# Science at the Edge Seminar

*Speaker: *Aaditya Rangan, Courant Institue of Mathematical Sciences, New York University

*Title:* Covariate-Corrected Low-Rank Biclustering Methods for Gene-Expression and GWAS Data

*Refreshments at 11:15 am.*

*Date:* Fri, 16 Feb 2018, 11:30 am – 12:30 pm

*Type:* Seminar

*Location:* 1400 BPS Bldg.

*Abstract:*

A common goal in data-analysis is to sift through a large matrix and detect any significant submatrices (*i.e.*, biclusters) that have a low numerical rank. To give an example from genomics, one might imagine a data-matrix involving several genetic-measurements taken across many patients. In this context a ‘bicluster’ would correspond to a subset of genetic-measurements that are correlated across a subset of the patients. While some biclusters might extend across most (or all) of the patients, it is also possible for biclusters to involve only a small subset of patients. Detecting biclusters such as these provides a first step towards unraveling the physiological mechanisms underlying the heterogeneity within a patient population. In this talk I'll describe a simple algorithm for tackling this biclustering problem – *i.e.*, for detecting low-rank submatrices from within a larger data-matrix. The basic method itself is very straightforward (*c.f.* Rangan 2012), and involves examining the ‘loops’ (*i.e.*, 2-x-2 submatrices) within the data-set. Importantly, this method can easily be modified to account for many considerations which commonly arise in practice. For example, by counting loops slightly differently, we can correct for controls: finding biclusters that manifest only within a ‘case’-population without manifesting within a ‘control’-population. Moreover, this methodology can also correct for categorical- and continuous-covariates, as well as sparsity within the data. I'll illustrate these practical features with two examples; the first drawn from gene-expression analysis and the second drawn from a much larger genome-wide-association-study (GWAS). In addition to being quite practical, this loop-counting method exhibits a few interesting mathematical features, and much can be proven about this approach. For example, we can show that this method is ‘close to optimal’ within a certain subset of local algorithms, and that this method comes close to achieving the (conjectured) computational phase-transition for the planted-bicluster problem. We can also explain why loop-counting outperforms more traditional spectral-methods. I'll discuss these mathematical details towards the end of the talk if I have time.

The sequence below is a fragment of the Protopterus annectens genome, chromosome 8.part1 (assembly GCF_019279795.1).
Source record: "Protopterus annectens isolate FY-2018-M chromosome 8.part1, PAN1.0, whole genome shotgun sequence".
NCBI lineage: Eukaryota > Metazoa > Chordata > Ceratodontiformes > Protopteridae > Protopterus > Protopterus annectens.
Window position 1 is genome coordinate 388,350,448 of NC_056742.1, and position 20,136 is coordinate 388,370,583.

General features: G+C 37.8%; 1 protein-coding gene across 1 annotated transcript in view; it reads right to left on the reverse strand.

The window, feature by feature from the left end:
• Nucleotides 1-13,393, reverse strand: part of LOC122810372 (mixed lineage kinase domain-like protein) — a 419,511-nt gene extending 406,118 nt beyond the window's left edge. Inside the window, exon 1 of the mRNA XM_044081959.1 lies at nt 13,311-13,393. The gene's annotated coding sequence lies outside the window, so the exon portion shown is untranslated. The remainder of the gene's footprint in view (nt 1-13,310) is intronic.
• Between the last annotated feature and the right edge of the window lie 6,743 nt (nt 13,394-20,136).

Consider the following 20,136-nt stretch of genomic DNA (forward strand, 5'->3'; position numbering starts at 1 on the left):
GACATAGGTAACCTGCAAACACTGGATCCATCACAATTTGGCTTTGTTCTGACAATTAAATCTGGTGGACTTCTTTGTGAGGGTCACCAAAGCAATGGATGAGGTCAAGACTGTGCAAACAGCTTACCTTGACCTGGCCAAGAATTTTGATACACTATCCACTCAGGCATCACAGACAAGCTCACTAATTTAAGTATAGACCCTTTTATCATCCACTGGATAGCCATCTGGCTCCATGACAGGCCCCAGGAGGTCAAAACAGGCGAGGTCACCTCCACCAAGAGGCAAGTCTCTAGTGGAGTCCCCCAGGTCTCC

*References:*

• Rangan A, McGrouther C, Kelsoe J, Schork N, Stahl E, Zhu Q, Krishnan A, Yao V, Troyanskaya, Bilaloglu S, Raghavan P, Bergen S, Jureus A, Landen M, Bipolar Disorders Working Group of the Psychiatric Genomics Consortium (2018) Supplementary Information for: A loop-counting method for covariate-corrected low-rank biclustering of gene-expression and genome-wide association study data.

• Rangan A, McGrouther C, Kelsoe J, Schork N, Stahl E, Zhu Q, Krishnan A, Yao V, Troyanskaya, Bilaloglu S, Raghavan P, Bergen S, Jureus A, Landen M, Group of the Psychiatric Genomics Consortium (2018) A loop-counting method for covariate-corrected low-rank biclustering of gene-expression and genome-wide association study data